DALLAS (CBSDFW.COM) – Like any other parent, Jennifer McDaniel wants her children to grow up healthy and strong.

“I try to pay attention to labels more now than ever.” McDaniel says.

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The Dallas Moms Blogger says the quantity of antibiotics in the protein she and her family consume is a top concern.

“To me the little extra money I spend is totally worth it because I have more peace of mind.

Health experts are also concerned about antibiotic overuse.

“The problem of antibiotic resistance, which comes from overuse of antibiotics, both in humans and animals, is a crisis at this point.” Jean Halloran, the Director of Food Policy Initiatives for Consumer Reports said.

According to the World Health Organization, antibiotic resistance is one of the biggest threats to global health and food security. Giving animals antibiotics will kill many bacteria, but drug resistant bacteria can survive and multiply. The CDC says overuse of antibiotics in livestock can cause resistant bacteria to spread, putting humans at risk of developing life- threatening infections.

Right now, the Department of Bioengineering at The University of Texas at Dallas is testing a new device that could help consumers know the exact quantity of antibiotics or pesticides in their foods.

UT Dallas pesticide food sensor (CBS 11)

“The accuracy is tuned to 95% to 99% accuracy says Professor Shalini Prasad, whose team is developing the low-cost sensor.

The disposable strips, which cost about 5 cents apiece, connect to a keychain device that communicates with an app. When you stick the sensor into the food, it reports those numbers back to the app and lets you know whether they fall under an acceptable range.

Researchers working on the sensor say it could empower them to make better-informed decisions about what to buy.

“When I am feeding my son certain meat, I as a parent need to decide in the long term how might that implicate his health,” Dr. Prasad explains.

It also tests for antibiotics in milk and cooked meat and poultry.

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To test for pesticides in produce, consumers would dip the sensor into runoff water after washing the fruit or vegetable. Doctor Prasad recommends rinsing and soaking produce at least three times to wash off pesticides.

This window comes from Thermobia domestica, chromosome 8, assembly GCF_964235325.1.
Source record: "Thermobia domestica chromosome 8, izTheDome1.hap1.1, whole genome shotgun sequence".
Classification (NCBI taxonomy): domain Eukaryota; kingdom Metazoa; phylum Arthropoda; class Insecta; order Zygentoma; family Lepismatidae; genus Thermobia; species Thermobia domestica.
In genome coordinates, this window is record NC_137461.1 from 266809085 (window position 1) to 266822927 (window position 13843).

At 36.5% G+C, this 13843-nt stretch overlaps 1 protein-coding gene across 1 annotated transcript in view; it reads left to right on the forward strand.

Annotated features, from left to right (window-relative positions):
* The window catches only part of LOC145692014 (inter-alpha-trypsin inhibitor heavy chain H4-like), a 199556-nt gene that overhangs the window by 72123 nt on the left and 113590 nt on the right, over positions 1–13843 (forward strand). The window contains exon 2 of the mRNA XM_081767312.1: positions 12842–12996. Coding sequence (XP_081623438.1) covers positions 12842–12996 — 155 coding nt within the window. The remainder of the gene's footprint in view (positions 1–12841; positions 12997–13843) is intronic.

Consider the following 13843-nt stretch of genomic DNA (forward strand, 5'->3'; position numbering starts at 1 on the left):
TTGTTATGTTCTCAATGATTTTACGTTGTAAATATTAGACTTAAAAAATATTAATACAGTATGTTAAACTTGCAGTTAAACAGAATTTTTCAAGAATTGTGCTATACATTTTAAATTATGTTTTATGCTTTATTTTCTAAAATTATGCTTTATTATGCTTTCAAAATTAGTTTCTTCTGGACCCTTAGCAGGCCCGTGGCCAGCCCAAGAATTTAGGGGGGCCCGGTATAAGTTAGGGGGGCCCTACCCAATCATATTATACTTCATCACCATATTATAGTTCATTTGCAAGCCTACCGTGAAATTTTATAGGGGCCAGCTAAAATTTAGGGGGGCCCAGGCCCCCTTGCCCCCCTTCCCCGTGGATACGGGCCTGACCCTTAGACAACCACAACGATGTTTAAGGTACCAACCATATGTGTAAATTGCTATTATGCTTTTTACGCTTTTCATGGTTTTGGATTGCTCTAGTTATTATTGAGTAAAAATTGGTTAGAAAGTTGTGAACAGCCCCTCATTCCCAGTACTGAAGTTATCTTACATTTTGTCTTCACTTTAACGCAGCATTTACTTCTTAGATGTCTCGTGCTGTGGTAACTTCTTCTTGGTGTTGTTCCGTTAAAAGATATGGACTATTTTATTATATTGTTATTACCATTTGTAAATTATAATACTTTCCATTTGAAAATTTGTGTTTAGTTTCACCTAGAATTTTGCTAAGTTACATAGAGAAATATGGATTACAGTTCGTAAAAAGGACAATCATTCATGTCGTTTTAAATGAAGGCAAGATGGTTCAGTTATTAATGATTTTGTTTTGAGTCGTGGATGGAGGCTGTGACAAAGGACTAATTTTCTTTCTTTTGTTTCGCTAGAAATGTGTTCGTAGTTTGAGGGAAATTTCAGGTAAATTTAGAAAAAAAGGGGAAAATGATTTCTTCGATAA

The device is not on the market yet.

But a Consumer Reports survey of more than 1,000 people indicates shoppers are interested antibiotic-free choices.

Forty-three percent of those surveyed said they always or often buy meat raised without antibiotics at the supermarket. And nearly 6 out of 10 people would be more likely to eat at a restaurant if the meat and poultry was raised without antibiotics.

McDaniel says decoding all the labels on shelves can be confusing.

“It’s hard to know what we’re actually getting. We’re paying the extra money for all these labels on food, but I’ve read, they can be misleading,” says McDaniel.

For companies to label foods as raised “without antibiotics” or “no antibiotics ever,” animals cannot have been given antibiotics in their feed, water or by injections.

To know exactly what you’re getting, it is important to understand the labels on your food.

For companies to label foods as raised “without antibiotics” or “no antibiotics ever,” animals cannot have been given antibiotics in their feed, water or by injections.

You can also look for a USDA process verified seal which tells you USDA inspectors have visited the farm to confirm.

The 100% natural label means the products don’t contain artificial colors flavors or preservatives–but it doesn’t tell you how the animals were raised or whether antibiotics were used.

The USDA says the most meaningful label is its USDA Certified Organic label.

It tells consumers the product has met specific standards, including that animals are not treated with antibiotics.

For the complete list of the dirty doze fruits and veggies with the most pesticide residue, click here.

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For the list of USDA meat and poultry labeling terms, click here.